As we mentioned, the holidays are ripe for any type of scam, and document fraud is no exception. Document fraud can include anything from unauthorized credit checks, forged identification cards and documents, or falsified bank statements and pay stubs. Tenants often use the latter to get approved for properties that they otherwise wouldn’t be able to.
To protect yourself from this, it’s important to create a verification process for prospective tenants. Requiring proof of identity and income is standard practice when screening a tenant. Property managers should also run a background check, contact previous landlords, and review their rental history.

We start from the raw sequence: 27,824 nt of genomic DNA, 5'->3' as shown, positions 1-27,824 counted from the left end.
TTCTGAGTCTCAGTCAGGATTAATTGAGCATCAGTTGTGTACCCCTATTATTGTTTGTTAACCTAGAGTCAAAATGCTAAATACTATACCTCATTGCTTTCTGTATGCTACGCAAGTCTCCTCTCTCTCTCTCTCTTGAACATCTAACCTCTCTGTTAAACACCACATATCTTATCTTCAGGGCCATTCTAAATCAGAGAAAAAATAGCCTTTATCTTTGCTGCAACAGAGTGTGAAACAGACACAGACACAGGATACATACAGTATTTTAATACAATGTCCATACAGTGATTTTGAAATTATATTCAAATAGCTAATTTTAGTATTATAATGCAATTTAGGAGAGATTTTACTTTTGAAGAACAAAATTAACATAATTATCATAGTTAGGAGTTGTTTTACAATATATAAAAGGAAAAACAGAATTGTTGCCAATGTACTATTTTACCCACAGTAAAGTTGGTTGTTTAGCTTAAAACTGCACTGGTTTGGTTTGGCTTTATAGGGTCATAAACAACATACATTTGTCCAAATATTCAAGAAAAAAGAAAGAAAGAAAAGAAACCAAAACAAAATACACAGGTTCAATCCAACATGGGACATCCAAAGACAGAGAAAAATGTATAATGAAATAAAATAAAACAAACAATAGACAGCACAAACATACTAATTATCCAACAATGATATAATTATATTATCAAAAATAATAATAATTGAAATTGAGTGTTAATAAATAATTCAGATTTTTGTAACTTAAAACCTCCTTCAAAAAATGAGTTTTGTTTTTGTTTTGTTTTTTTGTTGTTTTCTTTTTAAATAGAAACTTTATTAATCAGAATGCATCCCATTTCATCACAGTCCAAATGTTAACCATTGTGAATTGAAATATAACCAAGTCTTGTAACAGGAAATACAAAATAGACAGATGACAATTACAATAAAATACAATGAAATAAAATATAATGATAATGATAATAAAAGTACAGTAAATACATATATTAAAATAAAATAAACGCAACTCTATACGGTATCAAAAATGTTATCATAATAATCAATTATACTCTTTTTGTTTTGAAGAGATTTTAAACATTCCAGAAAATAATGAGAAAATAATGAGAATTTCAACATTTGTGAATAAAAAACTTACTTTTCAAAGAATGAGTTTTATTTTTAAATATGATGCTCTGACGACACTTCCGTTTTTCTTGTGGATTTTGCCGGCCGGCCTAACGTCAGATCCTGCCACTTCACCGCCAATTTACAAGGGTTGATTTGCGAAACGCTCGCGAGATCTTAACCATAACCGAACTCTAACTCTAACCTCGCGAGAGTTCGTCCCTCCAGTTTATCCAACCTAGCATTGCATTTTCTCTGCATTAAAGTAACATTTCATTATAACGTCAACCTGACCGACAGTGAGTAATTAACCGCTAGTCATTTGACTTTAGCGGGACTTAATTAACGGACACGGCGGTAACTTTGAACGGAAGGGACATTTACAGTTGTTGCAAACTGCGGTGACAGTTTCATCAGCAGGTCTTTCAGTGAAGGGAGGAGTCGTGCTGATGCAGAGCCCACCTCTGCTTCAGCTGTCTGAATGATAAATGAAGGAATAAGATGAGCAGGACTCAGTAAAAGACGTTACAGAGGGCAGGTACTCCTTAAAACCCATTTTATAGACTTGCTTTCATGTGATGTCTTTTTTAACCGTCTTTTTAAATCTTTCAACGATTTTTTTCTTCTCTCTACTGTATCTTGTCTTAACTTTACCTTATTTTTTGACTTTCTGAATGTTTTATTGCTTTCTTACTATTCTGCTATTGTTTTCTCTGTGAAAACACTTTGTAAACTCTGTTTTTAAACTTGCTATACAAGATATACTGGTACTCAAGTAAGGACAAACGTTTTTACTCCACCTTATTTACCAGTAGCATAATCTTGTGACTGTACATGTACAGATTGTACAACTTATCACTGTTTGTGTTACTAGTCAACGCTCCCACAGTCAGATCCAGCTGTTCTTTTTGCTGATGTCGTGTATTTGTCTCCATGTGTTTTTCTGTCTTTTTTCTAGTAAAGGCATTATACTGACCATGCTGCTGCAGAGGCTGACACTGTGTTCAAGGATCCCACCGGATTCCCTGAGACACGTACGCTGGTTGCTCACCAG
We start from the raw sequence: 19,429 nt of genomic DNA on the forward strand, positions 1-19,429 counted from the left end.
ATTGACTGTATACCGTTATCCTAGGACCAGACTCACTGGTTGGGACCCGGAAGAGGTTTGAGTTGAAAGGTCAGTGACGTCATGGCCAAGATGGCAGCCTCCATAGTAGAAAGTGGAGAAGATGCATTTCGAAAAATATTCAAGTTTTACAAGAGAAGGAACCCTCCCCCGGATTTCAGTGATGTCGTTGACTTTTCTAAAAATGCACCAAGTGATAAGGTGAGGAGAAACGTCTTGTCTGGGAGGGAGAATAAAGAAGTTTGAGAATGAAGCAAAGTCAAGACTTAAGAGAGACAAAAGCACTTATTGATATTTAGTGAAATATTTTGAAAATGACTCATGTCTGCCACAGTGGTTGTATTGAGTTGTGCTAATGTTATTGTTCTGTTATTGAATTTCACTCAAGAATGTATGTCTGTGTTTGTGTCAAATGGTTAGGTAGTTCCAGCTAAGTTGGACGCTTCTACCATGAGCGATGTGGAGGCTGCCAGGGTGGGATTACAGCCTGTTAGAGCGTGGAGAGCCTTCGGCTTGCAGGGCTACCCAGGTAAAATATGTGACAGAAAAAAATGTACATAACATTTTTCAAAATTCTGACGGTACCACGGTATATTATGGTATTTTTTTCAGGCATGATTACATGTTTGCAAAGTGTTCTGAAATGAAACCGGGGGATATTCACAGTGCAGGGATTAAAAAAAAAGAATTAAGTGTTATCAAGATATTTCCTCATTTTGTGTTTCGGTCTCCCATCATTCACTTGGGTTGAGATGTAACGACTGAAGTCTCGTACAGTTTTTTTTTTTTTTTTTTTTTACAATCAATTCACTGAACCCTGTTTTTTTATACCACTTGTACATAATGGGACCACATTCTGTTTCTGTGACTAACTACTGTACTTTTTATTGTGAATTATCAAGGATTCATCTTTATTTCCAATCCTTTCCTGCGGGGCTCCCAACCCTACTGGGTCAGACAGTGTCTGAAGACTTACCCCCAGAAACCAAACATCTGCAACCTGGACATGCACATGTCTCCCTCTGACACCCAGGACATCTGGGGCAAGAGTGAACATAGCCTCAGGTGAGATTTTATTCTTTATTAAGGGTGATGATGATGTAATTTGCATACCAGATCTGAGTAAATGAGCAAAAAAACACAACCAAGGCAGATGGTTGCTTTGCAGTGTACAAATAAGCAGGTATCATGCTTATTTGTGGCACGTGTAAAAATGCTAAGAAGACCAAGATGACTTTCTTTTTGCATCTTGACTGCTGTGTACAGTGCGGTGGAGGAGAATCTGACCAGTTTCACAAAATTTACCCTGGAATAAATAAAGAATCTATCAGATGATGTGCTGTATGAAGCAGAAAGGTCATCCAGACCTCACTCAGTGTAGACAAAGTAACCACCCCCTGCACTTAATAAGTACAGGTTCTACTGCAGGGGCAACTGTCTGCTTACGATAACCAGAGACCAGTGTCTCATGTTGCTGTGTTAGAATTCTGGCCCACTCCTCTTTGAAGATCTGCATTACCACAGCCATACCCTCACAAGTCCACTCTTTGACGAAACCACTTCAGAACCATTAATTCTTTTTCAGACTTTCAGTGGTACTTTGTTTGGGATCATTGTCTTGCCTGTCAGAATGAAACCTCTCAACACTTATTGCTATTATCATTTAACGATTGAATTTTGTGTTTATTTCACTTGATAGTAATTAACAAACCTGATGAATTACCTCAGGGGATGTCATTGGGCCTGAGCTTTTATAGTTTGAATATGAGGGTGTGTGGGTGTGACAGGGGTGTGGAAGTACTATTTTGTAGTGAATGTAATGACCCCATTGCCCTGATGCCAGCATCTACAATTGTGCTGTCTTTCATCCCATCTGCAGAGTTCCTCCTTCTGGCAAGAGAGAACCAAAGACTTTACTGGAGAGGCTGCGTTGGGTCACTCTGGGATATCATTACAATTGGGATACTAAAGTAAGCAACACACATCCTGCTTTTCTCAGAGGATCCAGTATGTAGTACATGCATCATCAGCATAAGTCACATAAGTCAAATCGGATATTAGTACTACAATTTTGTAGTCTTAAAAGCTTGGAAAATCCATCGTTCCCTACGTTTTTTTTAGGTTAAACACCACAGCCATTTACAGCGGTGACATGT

If that’s not enough, you can also implement fraud detection software. Snappt’s data-driven tenant fraud detection software saves you time, money, and guesswork—all while protecting your properties. If you’d like to know your risk and see what tenant fraud is costing you, try our free ROI calculator!
To Sum Up…
The holidays are both a joyous and stressful time. The uptick in scams during this season can be a cause for concern, but with the right precautions, you can protect your business from all sorts of schemes.